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Two police officers will be suspended without pay following an investigation into allegations they issued excessive traffic tickets in retaliation for pension cuts.
Officer Christopher Beesley will serve a one-week suspension and Officer William Rothrock a two-week suspension after an internal- affairs investigation determined the number of traffic tickets they issued spiked following a Jan. 18 Town Council vote to slash pensions. In addition to his suspension, Beesley is relieved of his assignment on the Motorcycle Patrol Unit and transferred to the patrol unit.
The two suspensions follow the June 5th firing of OfficerWilliam Eaton forthesameoffense.
Both Beesley and Rothrock were back on patrol Wednesday after being out on paid leave since March 14 during the investigation.
PublicSafetyDirectorKirk Blouin said the dates they will serve their suspensions are still to be determined.
Blouin said the difference between Eaton and the other two officers is that Eaton was "the ringleader"who encouraged other officers to step up their ticket writing. Blouin said the sheer numbers that Eaton wrote — 115 citations in 16 days — was far and above any other officer.
"No one in the history of the department has come close to that," Blouin said. "It was clearly evident what [Eaton] was doing. During the course of the investigation, he would not take
Fla. officer fired for writing too many tickets any accountability for wrongdoing on his part and, instead, concocted a story to fit whatever defense he was going to present." Eaton's attorney, Elizabeth Parker, has said her client was unjustly fired.
As for Beesley and Rothrock, Blouin said they both had a similar amount of citations. The reason that Beesley received a one-week suspension and Rothrock two weeks is because Beesley also was penalized by being taken off motorcycle patrol, Blouin said. Motorcyle patrol comes with an added monthly stipend, plus the prestigeof being a partof a specialty unit,hesaid.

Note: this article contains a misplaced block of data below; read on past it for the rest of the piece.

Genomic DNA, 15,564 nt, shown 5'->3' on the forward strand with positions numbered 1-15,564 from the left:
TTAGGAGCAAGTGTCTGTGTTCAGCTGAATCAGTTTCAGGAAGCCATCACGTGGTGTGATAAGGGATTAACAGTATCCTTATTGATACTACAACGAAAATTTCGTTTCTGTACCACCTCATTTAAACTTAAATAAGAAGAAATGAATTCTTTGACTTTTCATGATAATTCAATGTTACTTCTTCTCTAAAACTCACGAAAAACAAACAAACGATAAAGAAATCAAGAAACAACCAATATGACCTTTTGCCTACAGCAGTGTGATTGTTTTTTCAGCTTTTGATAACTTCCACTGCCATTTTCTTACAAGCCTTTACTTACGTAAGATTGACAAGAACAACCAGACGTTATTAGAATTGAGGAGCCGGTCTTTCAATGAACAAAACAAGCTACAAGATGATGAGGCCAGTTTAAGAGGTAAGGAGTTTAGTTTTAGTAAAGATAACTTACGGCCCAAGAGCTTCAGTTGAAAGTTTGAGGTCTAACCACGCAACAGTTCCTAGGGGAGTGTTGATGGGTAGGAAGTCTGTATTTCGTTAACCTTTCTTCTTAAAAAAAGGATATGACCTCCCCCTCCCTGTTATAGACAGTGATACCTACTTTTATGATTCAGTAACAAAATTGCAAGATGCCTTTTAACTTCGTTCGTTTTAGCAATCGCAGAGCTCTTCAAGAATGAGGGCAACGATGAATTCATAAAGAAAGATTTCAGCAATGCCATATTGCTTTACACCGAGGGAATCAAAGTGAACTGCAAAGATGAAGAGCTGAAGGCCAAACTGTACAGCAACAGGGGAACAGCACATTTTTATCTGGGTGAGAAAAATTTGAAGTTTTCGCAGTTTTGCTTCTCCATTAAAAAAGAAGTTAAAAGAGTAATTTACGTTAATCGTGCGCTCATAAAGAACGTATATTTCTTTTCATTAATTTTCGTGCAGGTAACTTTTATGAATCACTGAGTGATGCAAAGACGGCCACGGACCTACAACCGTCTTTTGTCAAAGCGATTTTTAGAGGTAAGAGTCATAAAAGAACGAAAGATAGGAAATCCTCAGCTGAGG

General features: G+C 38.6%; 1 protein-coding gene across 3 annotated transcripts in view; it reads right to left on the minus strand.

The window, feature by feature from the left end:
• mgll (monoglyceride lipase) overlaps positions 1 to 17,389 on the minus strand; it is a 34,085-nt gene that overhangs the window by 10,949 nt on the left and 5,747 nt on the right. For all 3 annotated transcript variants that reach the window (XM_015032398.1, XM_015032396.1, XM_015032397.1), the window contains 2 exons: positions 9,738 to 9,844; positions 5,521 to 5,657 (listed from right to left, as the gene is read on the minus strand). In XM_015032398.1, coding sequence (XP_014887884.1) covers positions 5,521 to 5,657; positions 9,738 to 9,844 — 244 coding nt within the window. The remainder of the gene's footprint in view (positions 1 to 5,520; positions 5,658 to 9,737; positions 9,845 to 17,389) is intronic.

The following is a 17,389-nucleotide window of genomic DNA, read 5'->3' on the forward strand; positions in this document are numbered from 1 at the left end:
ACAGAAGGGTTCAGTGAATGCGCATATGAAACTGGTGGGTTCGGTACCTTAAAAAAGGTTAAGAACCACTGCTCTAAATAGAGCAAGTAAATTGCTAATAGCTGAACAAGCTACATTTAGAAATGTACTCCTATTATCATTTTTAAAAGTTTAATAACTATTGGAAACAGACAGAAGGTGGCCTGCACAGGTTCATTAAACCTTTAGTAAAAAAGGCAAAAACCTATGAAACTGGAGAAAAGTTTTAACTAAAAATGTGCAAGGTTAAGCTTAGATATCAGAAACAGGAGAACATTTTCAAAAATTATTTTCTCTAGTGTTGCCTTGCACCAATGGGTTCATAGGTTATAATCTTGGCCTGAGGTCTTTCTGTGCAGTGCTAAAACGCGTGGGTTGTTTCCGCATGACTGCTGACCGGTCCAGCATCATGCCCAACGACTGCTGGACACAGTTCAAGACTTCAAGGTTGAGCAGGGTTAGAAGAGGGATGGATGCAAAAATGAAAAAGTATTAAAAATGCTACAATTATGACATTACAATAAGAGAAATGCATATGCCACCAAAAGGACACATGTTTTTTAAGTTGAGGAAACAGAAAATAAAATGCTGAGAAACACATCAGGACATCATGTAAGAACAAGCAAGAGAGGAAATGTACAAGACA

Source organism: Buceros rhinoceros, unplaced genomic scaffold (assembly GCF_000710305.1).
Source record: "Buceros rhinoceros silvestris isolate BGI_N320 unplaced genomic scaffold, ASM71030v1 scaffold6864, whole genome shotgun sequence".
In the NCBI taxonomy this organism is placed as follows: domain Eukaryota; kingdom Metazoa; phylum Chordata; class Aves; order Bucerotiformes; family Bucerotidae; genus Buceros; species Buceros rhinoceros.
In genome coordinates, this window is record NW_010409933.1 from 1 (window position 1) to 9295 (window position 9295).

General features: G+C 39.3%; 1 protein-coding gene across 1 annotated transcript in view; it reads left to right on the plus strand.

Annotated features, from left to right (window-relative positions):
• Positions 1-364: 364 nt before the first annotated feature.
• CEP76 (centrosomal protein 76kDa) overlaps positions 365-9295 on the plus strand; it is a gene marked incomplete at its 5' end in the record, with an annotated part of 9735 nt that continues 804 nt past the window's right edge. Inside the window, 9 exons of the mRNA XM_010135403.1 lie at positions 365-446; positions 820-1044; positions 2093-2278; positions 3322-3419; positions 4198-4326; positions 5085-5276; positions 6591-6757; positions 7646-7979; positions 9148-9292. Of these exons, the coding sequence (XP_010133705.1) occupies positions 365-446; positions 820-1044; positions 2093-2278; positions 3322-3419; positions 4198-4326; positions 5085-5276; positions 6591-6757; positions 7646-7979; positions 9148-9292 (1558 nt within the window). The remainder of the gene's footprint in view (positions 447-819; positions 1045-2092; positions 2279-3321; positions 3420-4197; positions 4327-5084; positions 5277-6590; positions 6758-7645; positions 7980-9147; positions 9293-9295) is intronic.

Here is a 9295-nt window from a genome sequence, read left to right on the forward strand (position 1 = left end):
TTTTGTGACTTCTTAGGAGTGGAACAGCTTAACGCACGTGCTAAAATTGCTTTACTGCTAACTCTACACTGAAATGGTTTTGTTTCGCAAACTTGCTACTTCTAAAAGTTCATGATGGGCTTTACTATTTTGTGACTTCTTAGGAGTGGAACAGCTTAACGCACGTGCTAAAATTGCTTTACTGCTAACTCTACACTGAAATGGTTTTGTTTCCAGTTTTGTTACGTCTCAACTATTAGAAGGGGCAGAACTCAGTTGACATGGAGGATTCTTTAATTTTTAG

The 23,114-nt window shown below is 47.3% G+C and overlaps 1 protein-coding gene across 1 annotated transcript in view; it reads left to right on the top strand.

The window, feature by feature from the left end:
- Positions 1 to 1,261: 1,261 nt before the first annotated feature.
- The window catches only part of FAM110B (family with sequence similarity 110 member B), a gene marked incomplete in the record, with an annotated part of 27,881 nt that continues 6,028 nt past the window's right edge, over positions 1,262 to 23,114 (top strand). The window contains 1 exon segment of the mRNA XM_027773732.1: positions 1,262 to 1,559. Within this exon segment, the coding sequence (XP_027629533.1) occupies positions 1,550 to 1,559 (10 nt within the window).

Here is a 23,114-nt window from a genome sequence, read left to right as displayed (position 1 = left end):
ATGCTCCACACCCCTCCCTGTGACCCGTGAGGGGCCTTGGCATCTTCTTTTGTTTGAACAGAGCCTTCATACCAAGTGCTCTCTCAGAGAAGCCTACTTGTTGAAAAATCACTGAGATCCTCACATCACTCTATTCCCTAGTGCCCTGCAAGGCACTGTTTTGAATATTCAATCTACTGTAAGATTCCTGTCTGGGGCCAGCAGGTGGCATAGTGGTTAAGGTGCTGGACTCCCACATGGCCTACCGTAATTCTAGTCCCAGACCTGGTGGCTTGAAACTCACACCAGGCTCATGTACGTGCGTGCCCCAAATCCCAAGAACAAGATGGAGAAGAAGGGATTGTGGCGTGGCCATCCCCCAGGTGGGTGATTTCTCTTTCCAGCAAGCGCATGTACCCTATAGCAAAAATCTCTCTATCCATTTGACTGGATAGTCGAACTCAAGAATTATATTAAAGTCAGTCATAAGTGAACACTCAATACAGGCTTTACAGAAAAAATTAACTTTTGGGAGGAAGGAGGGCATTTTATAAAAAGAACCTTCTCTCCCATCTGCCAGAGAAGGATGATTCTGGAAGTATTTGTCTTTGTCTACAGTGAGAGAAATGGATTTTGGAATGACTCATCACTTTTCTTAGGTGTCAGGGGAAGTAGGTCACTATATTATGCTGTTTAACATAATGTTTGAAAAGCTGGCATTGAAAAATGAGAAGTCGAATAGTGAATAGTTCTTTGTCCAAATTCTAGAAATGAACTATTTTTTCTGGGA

'Positive attitude' During the investigation, Beesley and Rothrock had "a very positive attitude," Blouin said.
"They were both open to the suggestion that if they're ever unclear as to their duties that they will seek out supervisory directions," Blouin said. "We had a very positive meeting with both officers, and we believe they will come back and be an asset to the police department and the community."
Beesley was hired on June 23, 2008, and earns $56,471 a year; while Rothrock was hired on Jan. 16, 2007, and makes $58,730, according to Kennie Wells, assistant director of human resources.
Sgt. Gino Silvestri's internal affairs reports on both officers concluded that they allowed their emotions about pension changes to improperly influence them regarding issuing traffic tickets.
Statistics from police records show Beesley wrote 250 citations from Jan. 1, 2011 to Jan. 1, 2012. He wrote no citations from Jan. 19, 2011 to Feb. 18, 2011. From Dec. 18, 2011 to Jan. 18, 2012, he wrote 39 citations. But in the month following the Town Council vote on pensions, Beesley wrote 84 citations.
Regarding Rothrock, police records show he wrote 105 citations from Jan. 1, 2011 to Jan. 1, 2012. From Jan. 19, 2011 to Feb. 18, 2011, he wrote five citations. From Dec. 18, 2011 to Jan. 18, 2012, Rothrock wrote nine citations. But in the month after the Town Council vote — Jan. 19 to Feb. 19, 2012 — he wrote 51 citations.
'Everyone is under scrutiny' According to the internal affairs report: Beesley swore under oath that his increase in citations was because "everyone is under scrutiny" and he wanted to make sure that when it comes time for his evaluation, he is "the best."
Beesley said he was asked by residents to monitor traffic in specific areas and was told by supervisors to conduct "selective enforcement," meaning targeting certain problem areas in town.
When asked about his increase in citations following the council vote, Beesley said it may be because he works nights and people can't see him while he's on the motorcycle. "They are doing things (infractions) in front of me non-stop," Beesley said.
In Rothrock's statement under oath, he said he had been told by a Sgt. Thomas Melnichok in December 2011 that his citation statistics were low and, according to Rothrock, the sergeant told him to make more traffic stops and write more tickets.
Melnichok, in a sworn statement, said he did point out that Rothrock's citations were lower than others, but he said all of Rothrock's work categories were lower than other officers. Melnichok said he told Rothrock to be more "well rounded."
Rothrock also said the reason for the increasein citations was his zone assignment. However, in Silvestri's report, he concluded that work days and assignments had "no relation to the spike in his citation activity."
Copyright 2012 Palm Beach Post
Where the hell does Palm Beach get off paying their officers like that. Jerks! Down with IUPA!!....... The sheriff gives us fair wages!!!!!
please insert my promotion here --------> promoted to : __________________________?
Are they accepting applications? I have been here for close to 10 years and barely make $46,000. Screw this place, I'm looking to get out and take my experience elsewhere.
10 posts • Page 1 of 1
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